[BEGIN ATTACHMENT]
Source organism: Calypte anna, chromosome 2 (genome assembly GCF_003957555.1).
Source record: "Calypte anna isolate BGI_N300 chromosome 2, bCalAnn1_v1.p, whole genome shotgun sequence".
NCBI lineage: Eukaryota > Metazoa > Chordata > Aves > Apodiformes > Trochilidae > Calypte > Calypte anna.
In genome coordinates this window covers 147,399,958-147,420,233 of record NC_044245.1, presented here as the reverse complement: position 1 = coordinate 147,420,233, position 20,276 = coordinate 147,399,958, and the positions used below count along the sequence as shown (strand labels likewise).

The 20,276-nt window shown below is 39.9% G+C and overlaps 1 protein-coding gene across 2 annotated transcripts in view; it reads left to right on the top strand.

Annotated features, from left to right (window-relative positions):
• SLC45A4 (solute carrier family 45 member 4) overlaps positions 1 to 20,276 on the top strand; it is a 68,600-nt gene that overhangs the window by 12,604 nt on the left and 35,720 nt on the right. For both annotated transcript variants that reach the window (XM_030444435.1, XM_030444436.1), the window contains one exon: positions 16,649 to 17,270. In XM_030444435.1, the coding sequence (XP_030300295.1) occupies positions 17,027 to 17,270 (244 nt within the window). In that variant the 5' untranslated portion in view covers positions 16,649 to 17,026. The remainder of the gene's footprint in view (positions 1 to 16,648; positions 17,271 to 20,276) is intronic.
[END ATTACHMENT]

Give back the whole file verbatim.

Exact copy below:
Source organism: Calypte anna, chromosome 2 (genome assembly GCF_003957555.1).
Source record: "Calypte anna isolate BGI_N300 chromosome 2, bCalAnn1_v1.p, whole genome shotgun sequence".
NCBI lineage: Eukaryota > Metazoa > Chordata > Aves > Apodiformes > Trochilidae > Calypte > Calypte anna.
In genome coordinates this window covers 147,399,958-147,420,233 of record NC_044245.1, presented here as the reverse complement: position 1 = coordinate 147,420,233, position 20,276 = coordinate 147,399,958, and the positions used below count along the sequence as shown (strand labels likewise).

The 20,276-nt window shown below is 39.9% G+C and overlaps 1 protein-coding gene across 2 annotated transcripts in view; it reads left to right on the top strand.

Annotated features, from left to right (window-relative positions):
• SLC45A4 (solute carrier family 45 member 4) overlaps positions 1 to 20,276 on the top strand; it is a 68,600-nt gene that overhangs the window by 12,604 nt on the left and 35,720 nt on the right. For both annotated transcript variants that reach the window (XM_030444435.1, XM_030444436.1), the window contains one exon: positions 16,649 to 17,270. In XM_030444435.1, the coding sequence (XP_030300295.1) occupies positions 17,027 to 17,270 (244 nt within the window). In that variant the 5' untranslated portion in view covers positions 16,649 to 17,026. The remainder of the gene's footprint in view (positions 1 to 16,648; positions 17,271 to 20,276) is intronic.